Not signed in (Sign In)

Start a new discussion

Not signed in

Want to take part in these discussions? Sign in if you have an account, or apply for one below

  • Sign in using OpenID

Site Tag Cloud

2-category 2-category-theory abelian-categories adjoint algebra algebraic algebraic-geometry algebraic-topology analysis analytic-geometry arithmetic arithmetic-geometry bundles calculus categories category category-theory chern-weil-theory cohesion cohesive-homotopy-theory cohesive-homotopy-type-theory cohomology colimits combinatorics complex-geometry computable-mathematics computer-science constructive constructive-mathematics cosmology definitions deformation-theory descent diagrams differential differential-cohomology differential-equations differential-geometry differential-topology digraphs duality elliptic-cohomology enriched fibration finite foundations functional-analysis functor galois-theory gauge-theory gebra geometric-quantization geometry graph graphs gravity grothendieck group-theory harmonic-analysis higher higher-algebra higher-category-theory higher-differential-geometry higher-geometry higher-lie-theory higher-topos-theory history homological homological-algebra homology homotopy homotopy-theory homotopy-type-theory index-theory infinity integration integration-theory k-theory lie-theory limits linear linear-algebra locale localization logic mathematics measure-theory modal-logic model model-category-theory monoidal monoidal-category-theory morphism motives motivic-cohomology multicategories newpage noncommutative noncommutative-geometry number-theory of operads operator operator-algebra order-theory pasting philosophy physics planar pro-object probability probability-theory quantization quantum quantum-field quantum-field-theory quantum-mechanics quantum-physics quantum-theory question representation representation-theory riemannian-geometry scheme schemes set set-theory sheaf simplicial space spin-geometry stable-homotopy-theory stack string-theory subobject superalgebra supergeometry svg symplectic-geometry synthetic-differential-geometry terminology theory topology topos topos-theory tqft type type-theory universal variational-calculus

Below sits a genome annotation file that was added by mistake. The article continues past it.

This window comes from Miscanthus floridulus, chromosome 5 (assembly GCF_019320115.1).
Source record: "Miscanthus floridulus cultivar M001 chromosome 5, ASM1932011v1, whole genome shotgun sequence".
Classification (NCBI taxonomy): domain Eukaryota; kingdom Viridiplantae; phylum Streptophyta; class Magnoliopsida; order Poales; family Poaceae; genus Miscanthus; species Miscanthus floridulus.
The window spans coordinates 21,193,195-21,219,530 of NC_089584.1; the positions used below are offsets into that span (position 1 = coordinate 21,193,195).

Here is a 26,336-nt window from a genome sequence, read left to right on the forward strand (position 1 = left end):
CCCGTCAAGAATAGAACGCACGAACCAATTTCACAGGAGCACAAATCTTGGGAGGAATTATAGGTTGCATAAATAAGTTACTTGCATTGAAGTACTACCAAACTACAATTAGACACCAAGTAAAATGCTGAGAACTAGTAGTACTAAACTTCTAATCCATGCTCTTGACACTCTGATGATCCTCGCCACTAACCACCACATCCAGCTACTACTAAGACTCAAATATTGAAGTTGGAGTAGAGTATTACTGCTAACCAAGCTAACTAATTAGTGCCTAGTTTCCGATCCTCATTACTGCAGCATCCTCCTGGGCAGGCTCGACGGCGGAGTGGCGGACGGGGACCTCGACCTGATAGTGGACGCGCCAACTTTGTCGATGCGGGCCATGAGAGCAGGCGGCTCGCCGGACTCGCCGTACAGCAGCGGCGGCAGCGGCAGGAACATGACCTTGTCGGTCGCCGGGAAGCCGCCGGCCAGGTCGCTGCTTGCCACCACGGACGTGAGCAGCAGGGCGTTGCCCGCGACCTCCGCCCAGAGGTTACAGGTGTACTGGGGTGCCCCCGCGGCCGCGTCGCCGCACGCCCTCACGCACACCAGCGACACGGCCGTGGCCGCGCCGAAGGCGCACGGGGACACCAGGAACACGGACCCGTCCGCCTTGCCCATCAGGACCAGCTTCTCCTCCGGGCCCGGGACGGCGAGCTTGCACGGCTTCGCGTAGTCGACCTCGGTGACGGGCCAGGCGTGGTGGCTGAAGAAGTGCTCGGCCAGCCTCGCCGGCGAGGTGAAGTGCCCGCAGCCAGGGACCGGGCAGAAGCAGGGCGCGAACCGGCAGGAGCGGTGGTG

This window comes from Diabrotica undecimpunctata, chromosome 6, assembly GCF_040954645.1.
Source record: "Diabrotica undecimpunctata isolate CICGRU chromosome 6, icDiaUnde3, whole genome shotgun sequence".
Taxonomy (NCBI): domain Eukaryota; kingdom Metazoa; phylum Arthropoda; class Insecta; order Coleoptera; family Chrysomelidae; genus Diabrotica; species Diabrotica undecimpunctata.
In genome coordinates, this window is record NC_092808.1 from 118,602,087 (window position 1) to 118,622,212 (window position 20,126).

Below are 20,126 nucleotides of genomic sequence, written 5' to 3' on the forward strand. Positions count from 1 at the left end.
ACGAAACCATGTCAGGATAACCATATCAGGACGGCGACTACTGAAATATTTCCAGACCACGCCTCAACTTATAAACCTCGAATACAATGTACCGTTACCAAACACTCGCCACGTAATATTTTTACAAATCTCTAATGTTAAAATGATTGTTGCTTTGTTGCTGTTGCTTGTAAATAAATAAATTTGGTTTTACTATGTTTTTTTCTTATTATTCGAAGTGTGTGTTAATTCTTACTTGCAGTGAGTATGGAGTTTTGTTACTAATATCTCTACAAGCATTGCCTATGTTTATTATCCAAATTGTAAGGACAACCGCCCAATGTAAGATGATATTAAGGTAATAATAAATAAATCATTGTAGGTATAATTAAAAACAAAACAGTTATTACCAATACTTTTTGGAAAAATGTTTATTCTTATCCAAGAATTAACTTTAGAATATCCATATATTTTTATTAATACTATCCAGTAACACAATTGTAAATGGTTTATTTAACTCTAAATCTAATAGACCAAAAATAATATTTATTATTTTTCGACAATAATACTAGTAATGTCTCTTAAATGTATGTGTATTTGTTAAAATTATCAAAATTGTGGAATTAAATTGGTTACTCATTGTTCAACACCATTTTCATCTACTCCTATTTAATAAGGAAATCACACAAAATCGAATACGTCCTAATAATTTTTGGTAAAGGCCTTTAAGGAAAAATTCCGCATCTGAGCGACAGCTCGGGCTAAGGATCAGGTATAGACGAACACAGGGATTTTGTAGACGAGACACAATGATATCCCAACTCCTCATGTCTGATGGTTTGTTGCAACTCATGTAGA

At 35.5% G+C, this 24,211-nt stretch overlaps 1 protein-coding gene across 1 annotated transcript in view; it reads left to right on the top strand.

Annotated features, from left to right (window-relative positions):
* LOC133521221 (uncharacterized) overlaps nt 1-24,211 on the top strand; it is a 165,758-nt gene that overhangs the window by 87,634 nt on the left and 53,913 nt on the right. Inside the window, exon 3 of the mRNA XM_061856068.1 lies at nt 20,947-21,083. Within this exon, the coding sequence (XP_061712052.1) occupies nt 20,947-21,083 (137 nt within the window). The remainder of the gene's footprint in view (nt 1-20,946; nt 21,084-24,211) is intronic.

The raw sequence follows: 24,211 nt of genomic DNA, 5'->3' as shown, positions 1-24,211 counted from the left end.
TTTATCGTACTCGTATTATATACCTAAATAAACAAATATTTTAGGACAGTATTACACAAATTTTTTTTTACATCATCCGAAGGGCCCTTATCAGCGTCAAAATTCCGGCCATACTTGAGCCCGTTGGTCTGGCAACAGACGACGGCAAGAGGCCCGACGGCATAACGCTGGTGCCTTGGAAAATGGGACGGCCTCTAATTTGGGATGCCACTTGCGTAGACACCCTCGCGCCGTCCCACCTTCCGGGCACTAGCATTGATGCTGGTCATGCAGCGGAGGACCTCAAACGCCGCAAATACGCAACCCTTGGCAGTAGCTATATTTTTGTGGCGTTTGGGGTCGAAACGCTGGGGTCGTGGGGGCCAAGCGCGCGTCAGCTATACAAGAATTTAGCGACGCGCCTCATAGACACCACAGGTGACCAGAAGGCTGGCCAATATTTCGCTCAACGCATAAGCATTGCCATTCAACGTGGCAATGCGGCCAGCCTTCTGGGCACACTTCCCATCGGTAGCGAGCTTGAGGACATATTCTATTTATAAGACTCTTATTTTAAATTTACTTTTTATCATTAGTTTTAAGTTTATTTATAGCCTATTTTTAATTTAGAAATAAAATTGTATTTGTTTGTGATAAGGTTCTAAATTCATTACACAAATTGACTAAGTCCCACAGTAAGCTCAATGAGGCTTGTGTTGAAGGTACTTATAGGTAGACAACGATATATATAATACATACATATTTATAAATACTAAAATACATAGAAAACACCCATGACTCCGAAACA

Vanilla 1.1.10 is a product of Lussumo. More Information: Documentation, Community Support.

Welcome to nForum
If you want to take part in these discussions either sign in now (if you have an account), apply for one now (if you don't).
    • at interval object we have a section that discusses how in a category with interval object for every object there are various incarnations of its "path groupoid".

      We had had two such incarnations there: the first one discusses the structure of a Trimble n-category on this "path groupoid", the second one the structure of a simplicial set.

      I want one more such incarnation: the structure of a planar dendroidal set.

      A proposal for how that should work I have now typed in the new section titled currently Fundamental little 1-cubes space induced from an interval.

      (This section title is bad, I need to think of something better...)

      Eventually I want to see if this can be pushed to constitute the necessary ingredients for a "May recognition principle" in a general oo-stack oo-topos: over a site C with interval object, I want for each k a dendroidal presheaf that encodes something like the C-parameterized little k-cubes operad, which should act on k-fold loop oo-stacks on C.

      That's the motivation, at least.

    • I started quasicoherent infinity-stack. Currently all this contains is a summary of some central definitions and propositions in Toen/Vezzosi's work. I tried to list lots of direct pointers to page and verse, as their two articles tend to be a bit baroque as far as notation and terminology is concerned.

      This goes parallel with the blog discussion here.

      In the process I also created stubs for SSet-site and model site. These are terms by Toen/Vezzosi, but I think these are obvious enough concepts that deserve an entry of their own. Eventually we should also have one titled "(oo,1)-site", probably, that points to these as special models.